The good news is economists have signaled that nationally the recession ended at the end of the second quarter of 2009.
And, Colorado Springs fared even better, with the local recession ending at the end of February. However, most middle market companies are not yet seeing the benefits.
High unemployment and a persistently weak housing market are putting a drag on consumer spending and any recovery.
So what do middle market companies make of this seemingly contradictory information going into 2010?
First, consider that having the economy return to an expansion and the recession ending is a critical step in returning to more normal business growth trends. But, it takes time to turn the ship and recover to a more robust economy.
Employment growth normally lags economic recovery and today is no exception. “Companies are not going to hire again until they are confident the business will gain productivity from the hire,” said Fred Crowley, senior researcher of economics at the University of Colorado at Colorado Springs. “Until that time businesses would rather pay overtime to existing employees.”
During the last recession, it took until 2006 to recover all the jobs lost. Crowley expects this recovery to be the same.
What is different is that Colorado Springs is better off than the rest of the nation. Local unemployment peaked at 7.5 percent versus the current national rate of 10.2 percent. In the past, local unemployment was always one or two points above the national average.
The local housing market realized modest declines in value. Homeowners certainly felt the impact, but it was not as ruinous as in other areas.
To date, adjusting for normal trends, housing prices in Colorado Springs have grown 4 percent to 5 percent. Housing inventories have also reached a more appropriate level, with a little more than 5,000 houses on the market, down from two years ago when monthly inventories were approaching 8,000.
The national market is less clear.
“I don’t believe that the housing market has reached bottom nationally,” said Stephen Barrows, assistant professor of economics at the U.S. Air Force Academy. “I expect to see continued pressures on home prices nationally which puts pressure on consumers to deleverage and cut back on spending.”
Other important indicators for middle market companies to watch include:
Industrial production — up significantly since March 2009
Consumer sentiment — up 20 percent to 25 percent above the low point in December 2008. People are not thrilled yet, but they are feeling better.
Federal Reserve Bank of Kansas City Manufacturing Index — also up of late.
Most economic indicators point to a better 2010 than 2009, but don’t necessarily project a strong year of growth.
“History teaches us to expect national economic malaise for 2010 and even into 2011 as we wait for employment and the banking sector to fully recover,” Barrows said. “There will be growth, but it will be slow like walking through mud.”
Laddie Blaskowski, president of Business Truths, said the way his clients view the economy depends in large part on their industry.
“For the most part, our clients believe 2010 has glimmers of hope that it might be better than 2009,” he said. “They’re remaining very conservative and cautious in how they make decisions, but are watching for opportunities that will help them gain business.”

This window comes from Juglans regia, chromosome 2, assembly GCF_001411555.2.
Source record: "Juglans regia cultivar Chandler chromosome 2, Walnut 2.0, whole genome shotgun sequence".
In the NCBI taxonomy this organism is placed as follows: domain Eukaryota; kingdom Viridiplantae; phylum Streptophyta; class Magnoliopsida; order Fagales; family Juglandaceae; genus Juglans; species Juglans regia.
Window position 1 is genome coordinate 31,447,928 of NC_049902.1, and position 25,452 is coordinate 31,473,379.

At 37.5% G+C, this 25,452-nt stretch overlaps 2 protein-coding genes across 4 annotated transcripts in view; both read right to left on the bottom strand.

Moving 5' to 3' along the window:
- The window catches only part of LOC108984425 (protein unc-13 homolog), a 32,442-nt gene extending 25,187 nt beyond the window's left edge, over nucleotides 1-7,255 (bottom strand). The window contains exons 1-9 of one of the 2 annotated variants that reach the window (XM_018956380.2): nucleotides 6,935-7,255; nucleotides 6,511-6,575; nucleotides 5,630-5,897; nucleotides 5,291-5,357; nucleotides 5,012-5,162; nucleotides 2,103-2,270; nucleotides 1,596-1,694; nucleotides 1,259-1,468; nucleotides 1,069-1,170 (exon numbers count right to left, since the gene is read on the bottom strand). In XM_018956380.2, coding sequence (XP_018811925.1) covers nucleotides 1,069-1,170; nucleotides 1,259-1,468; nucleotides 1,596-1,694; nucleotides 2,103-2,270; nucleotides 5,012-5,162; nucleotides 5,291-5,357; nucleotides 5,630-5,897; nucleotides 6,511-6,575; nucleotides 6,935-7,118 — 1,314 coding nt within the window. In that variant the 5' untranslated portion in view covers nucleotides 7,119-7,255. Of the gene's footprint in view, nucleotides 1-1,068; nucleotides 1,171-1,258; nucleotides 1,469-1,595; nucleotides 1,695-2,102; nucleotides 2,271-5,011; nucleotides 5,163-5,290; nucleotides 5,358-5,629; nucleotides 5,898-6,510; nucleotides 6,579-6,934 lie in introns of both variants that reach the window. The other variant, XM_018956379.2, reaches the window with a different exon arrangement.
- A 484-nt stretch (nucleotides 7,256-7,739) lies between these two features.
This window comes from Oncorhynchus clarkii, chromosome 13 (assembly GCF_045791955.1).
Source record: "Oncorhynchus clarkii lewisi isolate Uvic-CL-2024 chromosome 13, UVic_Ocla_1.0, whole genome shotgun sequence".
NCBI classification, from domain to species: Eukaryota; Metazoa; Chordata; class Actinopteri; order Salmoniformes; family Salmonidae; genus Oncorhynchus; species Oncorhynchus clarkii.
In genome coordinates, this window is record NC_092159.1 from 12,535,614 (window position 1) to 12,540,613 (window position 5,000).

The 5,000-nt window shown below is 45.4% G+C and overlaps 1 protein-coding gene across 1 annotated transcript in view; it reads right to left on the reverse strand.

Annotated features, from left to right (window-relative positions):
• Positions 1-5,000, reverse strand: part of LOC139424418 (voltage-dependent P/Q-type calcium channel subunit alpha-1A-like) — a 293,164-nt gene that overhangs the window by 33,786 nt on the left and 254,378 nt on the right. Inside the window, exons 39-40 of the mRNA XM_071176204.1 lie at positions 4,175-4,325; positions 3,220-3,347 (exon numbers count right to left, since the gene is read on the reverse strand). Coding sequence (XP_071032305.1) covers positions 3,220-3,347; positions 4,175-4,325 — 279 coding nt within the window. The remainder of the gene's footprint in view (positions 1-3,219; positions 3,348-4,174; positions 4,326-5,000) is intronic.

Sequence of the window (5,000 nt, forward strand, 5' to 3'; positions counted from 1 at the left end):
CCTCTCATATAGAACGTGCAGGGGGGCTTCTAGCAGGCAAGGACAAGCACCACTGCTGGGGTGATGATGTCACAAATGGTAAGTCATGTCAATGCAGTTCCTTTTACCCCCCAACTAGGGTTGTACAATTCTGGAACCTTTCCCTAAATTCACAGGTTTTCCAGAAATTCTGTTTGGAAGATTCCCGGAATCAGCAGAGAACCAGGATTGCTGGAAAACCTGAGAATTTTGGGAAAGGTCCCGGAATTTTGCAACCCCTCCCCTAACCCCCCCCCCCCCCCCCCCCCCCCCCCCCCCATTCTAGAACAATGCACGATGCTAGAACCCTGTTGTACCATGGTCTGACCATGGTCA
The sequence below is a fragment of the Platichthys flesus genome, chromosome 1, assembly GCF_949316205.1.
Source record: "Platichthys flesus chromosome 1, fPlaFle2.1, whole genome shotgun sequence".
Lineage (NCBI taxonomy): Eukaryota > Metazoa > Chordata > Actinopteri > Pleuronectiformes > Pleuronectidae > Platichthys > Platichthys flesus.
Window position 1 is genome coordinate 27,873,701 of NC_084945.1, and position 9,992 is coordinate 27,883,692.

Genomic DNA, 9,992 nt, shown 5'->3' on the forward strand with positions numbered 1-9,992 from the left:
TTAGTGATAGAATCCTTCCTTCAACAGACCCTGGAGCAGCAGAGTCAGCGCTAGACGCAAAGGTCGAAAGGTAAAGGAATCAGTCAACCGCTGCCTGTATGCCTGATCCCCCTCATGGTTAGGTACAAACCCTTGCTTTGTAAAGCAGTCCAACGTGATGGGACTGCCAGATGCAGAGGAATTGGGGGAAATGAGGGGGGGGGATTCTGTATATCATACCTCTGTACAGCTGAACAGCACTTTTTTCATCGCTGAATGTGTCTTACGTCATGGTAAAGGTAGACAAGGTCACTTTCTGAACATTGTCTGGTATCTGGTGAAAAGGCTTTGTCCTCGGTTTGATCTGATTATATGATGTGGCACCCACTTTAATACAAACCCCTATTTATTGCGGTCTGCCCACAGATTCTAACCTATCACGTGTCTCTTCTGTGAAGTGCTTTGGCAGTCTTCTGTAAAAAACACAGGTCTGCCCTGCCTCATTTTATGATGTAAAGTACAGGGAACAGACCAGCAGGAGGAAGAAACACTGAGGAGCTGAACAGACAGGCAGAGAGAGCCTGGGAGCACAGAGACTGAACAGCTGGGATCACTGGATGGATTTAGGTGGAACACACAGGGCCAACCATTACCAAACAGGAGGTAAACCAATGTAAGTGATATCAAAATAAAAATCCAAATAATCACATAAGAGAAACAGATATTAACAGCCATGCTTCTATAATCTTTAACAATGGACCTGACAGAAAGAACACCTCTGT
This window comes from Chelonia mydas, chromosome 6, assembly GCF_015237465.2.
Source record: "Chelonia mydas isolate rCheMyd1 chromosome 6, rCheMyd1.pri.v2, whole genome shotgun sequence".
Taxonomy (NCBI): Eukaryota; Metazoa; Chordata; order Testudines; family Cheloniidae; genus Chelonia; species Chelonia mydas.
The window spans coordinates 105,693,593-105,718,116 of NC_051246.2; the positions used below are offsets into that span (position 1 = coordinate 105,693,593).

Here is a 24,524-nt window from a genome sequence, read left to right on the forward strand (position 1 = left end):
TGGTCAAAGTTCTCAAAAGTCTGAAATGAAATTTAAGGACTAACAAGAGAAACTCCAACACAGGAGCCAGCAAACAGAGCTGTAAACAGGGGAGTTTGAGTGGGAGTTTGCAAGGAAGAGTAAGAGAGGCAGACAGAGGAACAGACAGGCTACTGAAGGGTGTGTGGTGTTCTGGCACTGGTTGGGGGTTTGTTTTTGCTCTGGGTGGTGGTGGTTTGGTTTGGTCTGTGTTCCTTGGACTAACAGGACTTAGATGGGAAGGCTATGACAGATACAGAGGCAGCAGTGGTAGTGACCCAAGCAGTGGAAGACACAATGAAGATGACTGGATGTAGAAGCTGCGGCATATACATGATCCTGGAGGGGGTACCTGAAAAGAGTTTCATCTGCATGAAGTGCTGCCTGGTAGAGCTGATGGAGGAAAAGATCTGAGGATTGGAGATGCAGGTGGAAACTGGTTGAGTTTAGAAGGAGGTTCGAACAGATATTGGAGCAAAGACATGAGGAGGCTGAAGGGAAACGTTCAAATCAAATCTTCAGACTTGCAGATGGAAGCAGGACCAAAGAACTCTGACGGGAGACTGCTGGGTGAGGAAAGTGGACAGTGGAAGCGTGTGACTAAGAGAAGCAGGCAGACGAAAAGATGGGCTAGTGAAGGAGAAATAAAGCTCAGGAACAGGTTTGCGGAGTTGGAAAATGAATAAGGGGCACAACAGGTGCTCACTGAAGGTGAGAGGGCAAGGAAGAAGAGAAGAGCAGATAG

“Colorado Springs’ economic picture is brighter, due in part to a smaller recession than the nation, our strong military presence, and reduced volatility from the large manufacturing companies no longer here,” Crowley said. “Manufacturing jobs are important to business growth; however, they tend to be more susceptible to downturns.”
Looking ahead, Barrows sees strong business opportunity in the health care sector for 2010 and beyond especially with the aging baby boomers.
Crowley feels companies who learn from the past, watch what’s going on in the economy and make decisions fully aware of the risks will best take advantage of opportunities that might arise.
Inflationary pressures are worrisome for both Crowley and Barrows, but they differ on time horizons.
Crowley sees inflationary pressures showing up as early as the second half of 2010, led by fuel and transportation prices. Barrows thinks inflation will be kept at bay for the next two years, but worries about the Fed’s ability to tighten up monetary policy quickly enough to stave off inflation once banks start lending their reserves.
Banking issues are giving some local companies reason to worry about next year.
“While our clients are interested in the timing of the recovery, inflationary pressures, unemployment, etc., the most critical impact they are concerned with is the affects on the banking industry,” said Chris Blees, CEO of BiggsKofford. “We’ve seen a very large number of clients experience unprecedented lending issues in the past year. Therefore, the impact of the economy on their banking relationships is where the rubber is hitting the road right now for our clients.”
Both Barrows and Crowley advise middle market companies to be conservative in their approach to investment and borrowing to expand.
Ann Snortland, principal of Snortland Communications, is the spokeswoman for the Peak Venture Group Middle-Market Entrepreneurs. She can be reached at email@example.com.